The exploits of Pearl Cornioley, a British spy who led thousands of French Resistance fighters in guerrilla missions against the Germans, were just declassified by English intelligence, says today's International Herald Tribune. We wrote about her death earlier this month, and now that more information has come to light about her daring, it's clear she was a total badass. According to the IHT, Pearl, who went by the alias Genevieve Touzalin, concealed secret messages in the hem of her skirt when she was parachuted in from England. She started her spying career as a secretary for the Air Ministry, but she really wanted to get her hands dirty, so she used her French fluency (she was raised by British expats in France) to secure a position as a Special Operations Executive agent. At first, her superiors didn't think she was anything special, but her aim with a pistol was "Probably the best shot (male or female) we have had yet," according to recently-declassified documents.
According to the IHT, after parachuting into France, Pearl "interrupted the Paris-Bordeaux railway line more than 800 times and attacked convoys in June 1944, the month of the D-Day invasion." In fact, says the paper, Pearl was so pivotal to the French Resistance effort that "the Nazis issued a 1 million franc award for her capture."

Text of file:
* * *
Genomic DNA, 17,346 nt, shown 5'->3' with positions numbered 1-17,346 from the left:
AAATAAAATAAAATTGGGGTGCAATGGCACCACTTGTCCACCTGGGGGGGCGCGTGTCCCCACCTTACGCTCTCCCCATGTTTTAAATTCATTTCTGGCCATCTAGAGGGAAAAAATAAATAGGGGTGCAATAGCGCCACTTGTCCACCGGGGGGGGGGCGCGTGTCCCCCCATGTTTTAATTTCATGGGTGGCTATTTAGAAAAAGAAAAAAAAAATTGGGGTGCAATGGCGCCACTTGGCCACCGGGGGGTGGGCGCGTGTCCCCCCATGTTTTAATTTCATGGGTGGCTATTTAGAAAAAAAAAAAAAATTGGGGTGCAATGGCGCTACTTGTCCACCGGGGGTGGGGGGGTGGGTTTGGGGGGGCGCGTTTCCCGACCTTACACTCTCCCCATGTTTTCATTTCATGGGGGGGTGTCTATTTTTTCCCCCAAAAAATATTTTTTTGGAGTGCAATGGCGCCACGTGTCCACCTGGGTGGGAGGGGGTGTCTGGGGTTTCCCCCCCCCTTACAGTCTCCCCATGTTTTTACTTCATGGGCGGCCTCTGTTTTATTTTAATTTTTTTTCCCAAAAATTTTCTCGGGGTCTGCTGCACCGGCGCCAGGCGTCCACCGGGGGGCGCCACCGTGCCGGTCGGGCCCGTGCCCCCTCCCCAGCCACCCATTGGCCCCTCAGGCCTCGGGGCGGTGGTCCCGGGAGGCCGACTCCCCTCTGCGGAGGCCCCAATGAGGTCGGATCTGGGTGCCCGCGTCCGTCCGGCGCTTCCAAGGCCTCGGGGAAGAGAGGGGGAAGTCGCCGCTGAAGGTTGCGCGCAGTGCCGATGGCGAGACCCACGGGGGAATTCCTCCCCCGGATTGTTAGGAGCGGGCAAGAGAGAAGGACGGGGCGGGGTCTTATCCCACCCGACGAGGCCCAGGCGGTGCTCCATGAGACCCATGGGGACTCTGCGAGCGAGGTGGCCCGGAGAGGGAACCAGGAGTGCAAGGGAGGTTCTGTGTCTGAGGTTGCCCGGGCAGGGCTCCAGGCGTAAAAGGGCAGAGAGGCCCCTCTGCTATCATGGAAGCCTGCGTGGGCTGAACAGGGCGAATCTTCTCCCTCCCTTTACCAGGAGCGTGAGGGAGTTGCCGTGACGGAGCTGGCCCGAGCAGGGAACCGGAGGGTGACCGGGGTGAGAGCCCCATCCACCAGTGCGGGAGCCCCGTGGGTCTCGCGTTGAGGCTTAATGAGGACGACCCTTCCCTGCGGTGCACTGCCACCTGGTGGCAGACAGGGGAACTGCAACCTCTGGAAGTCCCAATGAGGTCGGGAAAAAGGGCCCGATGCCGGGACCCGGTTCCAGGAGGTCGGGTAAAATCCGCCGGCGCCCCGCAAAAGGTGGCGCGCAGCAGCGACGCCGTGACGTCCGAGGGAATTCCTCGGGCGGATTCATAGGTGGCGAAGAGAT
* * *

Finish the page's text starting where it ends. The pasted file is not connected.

Her story gets even more novelistically romantic post-WWII. Apparently, during the war, Pearl fell in love with a French fighter named Henri, and their affair is allegedly the basis for the Sebastian Faulks novel Charlotte Gray.
The British government tried to honor Pearl with a civilian award for her service after the war, but she refused it. In a letter to the Air Ministry, Pearl wrote, "The men have relieved military decorations, why this discrimination with women when they put the best of themselves into the accomplishment of their duties? I must say that the MBE looks puny. If I wear a decoration, I wish to be proud of it."
Pearl finally received her military honor — "parachute wings" — in 2001. I can already picture Cate Blanchett (who starred in the movie version of Charlotte Gray!) in the film adaptation of Pearl's life, her blond tresses glinting in the Normandy sun while she leads the French Resistance fighters to glory.
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